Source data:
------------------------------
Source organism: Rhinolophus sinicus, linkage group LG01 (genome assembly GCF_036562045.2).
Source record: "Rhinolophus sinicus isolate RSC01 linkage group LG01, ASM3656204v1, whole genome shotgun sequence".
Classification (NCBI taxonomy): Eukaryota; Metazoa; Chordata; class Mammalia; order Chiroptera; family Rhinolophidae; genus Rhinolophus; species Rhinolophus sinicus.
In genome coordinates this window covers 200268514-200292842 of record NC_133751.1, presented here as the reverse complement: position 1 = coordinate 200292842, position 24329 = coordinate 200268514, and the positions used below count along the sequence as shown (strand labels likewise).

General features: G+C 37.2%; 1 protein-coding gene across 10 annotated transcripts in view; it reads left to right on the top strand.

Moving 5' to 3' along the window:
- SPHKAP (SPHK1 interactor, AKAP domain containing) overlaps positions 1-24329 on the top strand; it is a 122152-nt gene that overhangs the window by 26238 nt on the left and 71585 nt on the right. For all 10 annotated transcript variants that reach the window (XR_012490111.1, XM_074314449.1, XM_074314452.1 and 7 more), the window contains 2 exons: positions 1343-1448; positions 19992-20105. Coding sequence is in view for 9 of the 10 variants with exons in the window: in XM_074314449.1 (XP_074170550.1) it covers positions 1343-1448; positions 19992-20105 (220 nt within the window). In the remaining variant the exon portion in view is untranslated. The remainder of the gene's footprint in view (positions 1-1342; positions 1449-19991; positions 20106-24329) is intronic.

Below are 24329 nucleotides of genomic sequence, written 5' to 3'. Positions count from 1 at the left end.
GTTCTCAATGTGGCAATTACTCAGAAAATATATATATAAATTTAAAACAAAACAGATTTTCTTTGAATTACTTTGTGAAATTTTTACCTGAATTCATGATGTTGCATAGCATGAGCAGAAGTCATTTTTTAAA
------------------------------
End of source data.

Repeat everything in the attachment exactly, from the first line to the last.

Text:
Source organism: Rhinolophus sinicus, linkage group LG01 (genome assembly GCF_036562045.2).
Source record: "Rhinolophus sinicus isolate RSC01 linkage group LG01, ASM3656204v1, whole genome shotgun sequence".
Classification (NCBI taxonomy): Eukaryota; Metazoa; Chordata; class Mammalia; order Chiroptera; family Rhinolophidae; genus Rhinolophus; species Rhinolophus sinicus.
In genome coordinates this window covers 200268514-200292842 of record NC_133751.1, presented here as the reverse complement: position 1 = coordinate 200292842, position 24329 = coordinate 200268514, and the positions used below count along the sequence as shown (strand labels likewise).

General features: G+C 37.2%; 1 protein-coding gene across 10 annotated transcripts in view; it reads left to right on the top strand.

Moving 5' to 3' along the window:
- SPHKAP (SPHK1 interactor, AKAP domain containing) overlaps positions 1-24329 on the top strand; it is a 122152-nt gene that overhangs the window by 26238 nt on the left and 71585 nt on the right. For all 10 annotated transcript variants that reach the window (XR_012490111.1, XM_074314449.1, XM_074314452.1 and 7 more), the window contains 2 exons: positions 1343-1448; positions 19992-20105. Coding sequence is in view for 9 of the 10 variants with exons in the window: in XM_074314449.1 (XP_074170550.1) it covers positions 1343-1448; positions 19992-20105 (220 nt within the window). In the remaining variant the exon portion in view is untranslated. The remainder of the gene's footprint in view (positions 1-1342; positions 1449-19991; positions 20106-24329) is intronic.

Below are 24329 nucleotides of genomic sequence, written 5' to 3'. Positions count from 1 at the left end.
GTTCTCAATGTGGCAATTACTCAGAAAATATATATATAAATTTAAAACAAAACAGATTTTCTTTGAATTACTTTGTGAAATTTTTACCTGAATTCATGATGTTGCATAGCATGAGCAGAAGTCATTTTTTAAA